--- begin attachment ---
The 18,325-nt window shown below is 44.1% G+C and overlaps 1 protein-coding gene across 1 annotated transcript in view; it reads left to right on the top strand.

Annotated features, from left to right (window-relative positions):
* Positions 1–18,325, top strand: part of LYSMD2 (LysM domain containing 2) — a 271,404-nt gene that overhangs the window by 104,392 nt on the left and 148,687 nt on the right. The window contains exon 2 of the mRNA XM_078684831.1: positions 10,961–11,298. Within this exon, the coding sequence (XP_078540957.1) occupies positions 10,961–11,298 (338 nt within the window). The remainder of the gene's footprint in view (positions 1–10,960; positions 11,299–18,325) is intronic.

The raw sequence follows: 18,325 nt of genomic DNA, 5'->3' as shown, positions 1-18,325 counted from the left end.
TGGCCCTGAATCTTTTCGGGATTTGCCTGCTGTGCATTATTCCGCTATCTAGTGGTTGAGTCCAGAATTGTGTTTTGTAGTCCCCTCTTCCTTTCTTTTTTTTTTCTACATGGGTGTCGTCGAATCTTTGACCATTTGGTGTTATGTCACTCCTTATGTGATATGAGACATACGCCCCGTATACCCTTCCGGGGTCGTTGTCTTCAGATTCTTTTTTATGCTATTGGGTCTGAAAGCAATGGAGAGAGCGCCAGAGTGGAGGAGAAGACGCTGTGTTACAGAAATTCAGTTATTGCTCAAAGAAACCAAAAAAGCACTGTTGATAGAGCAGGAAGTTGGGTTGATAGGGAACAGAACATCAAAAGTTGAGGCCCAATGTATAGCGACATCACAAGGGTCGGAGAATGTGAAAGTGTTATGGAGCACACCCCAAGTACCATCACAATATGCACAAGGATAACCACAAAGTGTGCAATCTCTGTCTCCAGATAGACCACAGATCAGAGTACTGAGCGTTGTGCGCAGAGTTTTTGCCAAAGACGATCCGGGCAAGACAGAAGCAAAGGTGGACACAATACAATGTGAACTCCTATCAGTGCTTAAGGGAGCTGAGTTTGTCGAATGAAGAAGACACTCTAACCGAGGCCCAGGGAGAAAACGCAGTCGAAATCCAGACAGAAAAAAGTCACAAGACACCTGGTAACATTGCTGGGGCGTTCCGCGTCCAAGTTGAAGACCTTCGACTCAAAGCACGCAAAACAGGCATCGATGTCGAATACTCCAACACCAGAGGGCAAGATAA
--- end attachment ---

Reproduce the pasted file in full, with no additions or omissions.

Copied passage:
The 18,325-nt window shown below is 44.1% G+C and overlaps 1 protein-coding gene across 1 annotated transcript in view; it reads left to right on the top strand.

Annotated features, from left to right (window-relative positions):
* Positions 1–18,325, top strand: part of LYSMD2 (LysM domain containing 2) — a 271,404-nt gene that overhangs the window by 104,392 nt on the left and 148,687 nt on the right. The window contains exon 2 of the mRNA XM_078684831.1: positions 10,961–11,298. Within this exon, the coding sequence (XP_078540957.1) occupies positions 10,961–11,298 (338 nt within the window). The remainder of the gene's footprint in view (positions 1–10,960; positions 11,299–18,325) is intronic.

The raw sequence follows: 18,325 nt of genomic DNA, 5'->3' as shown, positions 1-18,325 counted from the left end.
TGGCCCTGAATCTTTTCGGGATTTGCCTGCTGTGCATTATTCCGCTATCTAGTGGTTGAGTCCAGAATTGTGTTTTGTAGTCCCCTCTTCCTTTCTTTTTTTTTTCTACATGGGTGTCGTCGAATCTTTGACCATTTGGTGTTATGTCACTCCTTATGTGATATGAGACATACGCCCCGTATACCCTTCCGGGGTCGTTGTCTTCAGATTCTTTTTTATGCTATTGGGTCTGAAAGCAATGGAGAGAGCGCCAGAGTGGAGGAGAAGACGCTGTGTTACAGAAATTCAGTTATTGCTCAAAGAAACCAAAAAAGCACTGTTGATAGAGCAGGAAGTTGGGTTGATAGGGAACAGAACATCAAAAGTTGAGGCCCAATGTATAGCGACATCACAAGGGTCGGAGAATGTGAAAGTGTTATGGAGCACACCCCAAGTACCATCACAATATGCACAAGGATAACCACAAAGTGTGCAATCTCTGTCTCCAGATAGACCACAGATCAGAGTACTGAGCGTTGTGCGCAGAGTTTTTGCCAAAGACGATCCGGGCAAGACAGAAGCAAAGGTGGACACAATACAATGTGAACTCCTATCAGTGCTTAAGGGAGCTGAGTTTGTCGAATGAAGAAGACACTCTAACCGAGGCCCAGGGAGAAAACGCAGTCGAAATCCAGACAGAAAAAAGTCACAAGACACCTGGTAACATTGCTGGGGCGTTCCGCGTCCAAGTTGAAGACCTTCGACTCAAAGCACGCAAAACAGGCATCGATGTCGAATACTCCAACACCAGAGGGCAAGATAA